Elementary and Secondary Education Act (ESEA)

NACSA_Federal_Policy-08

This year, the reauthorization of the Elementary and Secondary Education Act (ESEA), has garnered strong bi-partisan support in the form of the Every Student Succeeds Act (ESSA).

The common sense charter provisions contained within the ESSA demonstrate that members of Congress are committed to ensuring all American children—including the 1.6 million children attending charter schools—have the opportunity to attend a great school.

The bill maintains annual testing requirements and strengthens the Public Charter School Program with significant provisions that raise standards and strengthen accountability for quality charter school authorizing.

Importantly, ESSA also maintains annual testing requirements, without the inclusion of mandatory optout provisions, to ensure we have meaningful information about the quality of our public schools.

What is ESEA?

The Elementary and Secondary Education Act (ESEA) was signed into law in 1965 by President Lyndon Baines Johnson, creating new grants to districts serving low-income students (Title I), federal grants for text and library books, special education centers, scholarships for low-income college students, and federal grants to state educational agencies to improve the quality of elementary and secondary education. ESEA remains the vehicle by which Congress sets policy and directs resources for K-12 public education in the United States, and over time, the re-authorization process has become the primary public space for advocates and public officials to debate federal education reform and funding issues.

In 2001, President George W. Bush and Congress passed a re-authorization package named No Child Left Behind (NCLB). NCLB expired in 2007. Since then Congress has continued to direct funding to states based on a combination of the policy and funding mechanisms of NCLB and a waiver process conducted by the US Department of Education. Efforts are underway now to re-authorize ESEA.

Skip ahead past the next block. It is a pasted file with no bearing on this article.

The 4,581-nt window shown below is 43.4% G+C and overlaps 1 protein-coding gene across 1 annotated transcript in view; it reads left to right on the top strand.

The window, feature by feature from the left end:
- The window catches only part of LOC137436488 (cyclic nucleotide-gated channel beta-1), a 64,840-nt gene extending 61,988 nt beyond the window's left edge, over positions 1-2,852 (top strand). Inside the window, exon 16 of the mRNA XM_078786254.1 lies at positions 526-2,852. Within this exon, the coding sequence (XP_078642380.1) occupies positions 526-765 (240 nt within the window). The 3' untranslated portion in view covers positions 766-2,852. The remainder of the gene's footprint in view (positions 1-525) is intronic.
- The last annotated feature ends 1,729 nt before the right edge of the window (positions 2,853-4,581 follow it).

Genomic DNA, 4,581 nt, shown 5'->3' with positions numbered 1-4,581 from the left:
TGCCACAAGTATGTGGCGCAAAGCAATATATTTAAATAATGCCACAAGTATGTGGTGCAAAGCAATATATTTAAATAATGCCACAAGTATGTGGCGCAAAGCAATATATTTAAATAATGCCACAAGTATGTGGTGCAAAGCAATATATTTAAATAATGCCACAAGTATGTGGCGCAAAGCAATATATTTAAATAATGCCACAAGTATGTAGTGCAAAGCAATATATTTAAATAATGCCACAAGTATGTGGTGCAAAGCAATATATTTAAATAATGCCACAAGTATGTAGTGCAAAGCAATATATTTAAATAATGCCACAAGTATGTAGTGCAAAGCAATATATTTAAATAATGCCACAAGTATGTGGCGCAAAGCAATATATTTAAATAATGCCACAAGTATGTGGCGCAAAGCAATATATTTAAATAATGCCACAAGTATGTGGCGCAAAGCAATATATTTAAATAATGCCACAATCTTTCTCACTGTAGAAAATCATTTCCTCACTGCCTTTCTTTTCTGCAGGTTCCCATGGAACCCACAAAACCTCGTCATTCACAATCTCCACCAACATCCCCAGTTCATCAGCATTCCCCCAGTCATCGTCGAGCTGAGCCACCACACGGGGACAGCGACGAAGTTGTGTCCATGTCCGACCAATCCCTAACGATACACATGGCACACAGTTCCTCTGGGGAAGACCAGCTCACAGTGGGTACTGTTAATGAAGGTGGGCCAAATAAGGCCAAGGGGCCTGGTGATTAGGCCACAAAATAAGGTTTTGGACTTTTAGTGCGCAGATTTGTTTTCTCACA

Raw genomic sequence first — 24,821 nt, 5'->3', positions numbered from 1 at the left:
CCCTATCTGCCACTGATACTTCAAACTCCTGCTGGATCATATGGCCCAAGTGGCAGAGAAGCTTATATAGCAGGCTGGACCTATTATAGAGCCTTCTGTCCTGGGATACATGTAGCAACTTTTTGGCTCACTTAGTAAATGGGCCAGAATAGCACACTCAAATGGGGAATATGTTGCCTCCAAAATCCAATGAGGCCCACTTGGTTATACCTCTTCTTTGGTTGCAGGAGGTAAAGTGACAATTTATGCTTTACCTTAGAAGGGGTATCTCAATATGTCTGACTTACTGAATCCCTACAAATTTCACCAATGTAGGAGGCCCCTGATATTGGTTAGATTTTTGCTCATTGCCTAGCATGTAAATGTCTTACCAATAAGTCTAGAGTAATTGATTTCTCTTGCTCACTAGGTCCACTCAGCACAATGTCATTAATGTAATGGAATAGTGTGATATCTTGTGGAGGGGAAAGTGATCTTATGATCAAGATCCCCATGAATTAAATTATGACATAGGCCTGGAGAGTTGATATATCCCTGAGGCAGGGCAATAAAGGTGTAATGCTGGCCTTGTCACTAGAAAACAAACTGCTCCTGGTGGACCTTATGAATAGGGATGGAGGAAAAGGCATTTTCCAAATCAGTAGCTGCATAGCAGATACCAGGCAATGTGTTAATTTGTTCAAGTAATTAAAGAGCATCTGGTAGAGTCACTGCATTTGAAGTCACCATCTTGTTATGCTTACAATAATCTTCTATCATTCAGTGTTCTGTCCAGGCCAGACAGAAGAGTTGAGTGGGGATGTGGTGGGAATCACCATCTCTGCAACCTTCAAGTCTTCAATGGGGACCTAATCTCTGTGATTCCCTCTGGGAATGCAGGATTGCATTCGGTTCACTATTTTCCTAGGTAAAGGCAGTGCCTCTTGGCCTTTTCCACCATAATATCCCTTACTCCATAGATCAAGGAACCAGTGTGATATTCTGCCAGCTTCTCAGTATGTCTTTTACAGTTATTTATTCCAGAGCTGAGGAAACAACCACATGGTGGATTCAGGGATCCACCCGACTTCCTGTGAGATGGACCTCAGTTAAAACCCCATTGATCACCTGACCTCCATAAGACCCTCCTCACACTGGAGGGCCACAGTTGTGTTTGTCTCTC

ESEA impacts charter schools and charter school authorizing in the following ways:

Funding

For twenty years the Public Charter School Program, a component of ESEA, has provided crucial funding for the growth of high-quality charter schools across the country. This includes policy and funding provisions that strengthen authorizing by making sure authorizers have the tools and support they need to make smart decisions. NACSA supports a Public Charter School Program that fosters a high-quality charter school sector in communities across the country. Support for quality authorizing must be part of it.

Assessments

Annual tests provide critical data that parents, educators and officials use to make smart choices. Student achievement data from annual statewide assessments and other sources forms the core of the modern performance management policies and practices that strong authorizers employ. NACSA supports the continuation of statewide annual tests in reading and math.

Accountability and Oversight

NACSA supports strong oversight and accountability for all charter schools. As public schools, charters are subject to the same federal requirements as traditional public schools. Because the attributes of charter schools differ from traditional public schools–in that they have a charter contract, an autonomous board, and an authorizer–means that the fulfillment of these requirements also looks different. NACSA works closely with ESEA to make sure that charter schools and authorizers fulfill the spirit and letter of federal accountability and oversight policies while maintaining the qualities of autonomy and accountability that make charter schools unique.

NACSA's Federal Policy Experts

Amanda Fenton

Federal Policy Consultant

Full bio

Christina Ricordati

Policy Development Consultant

Full bio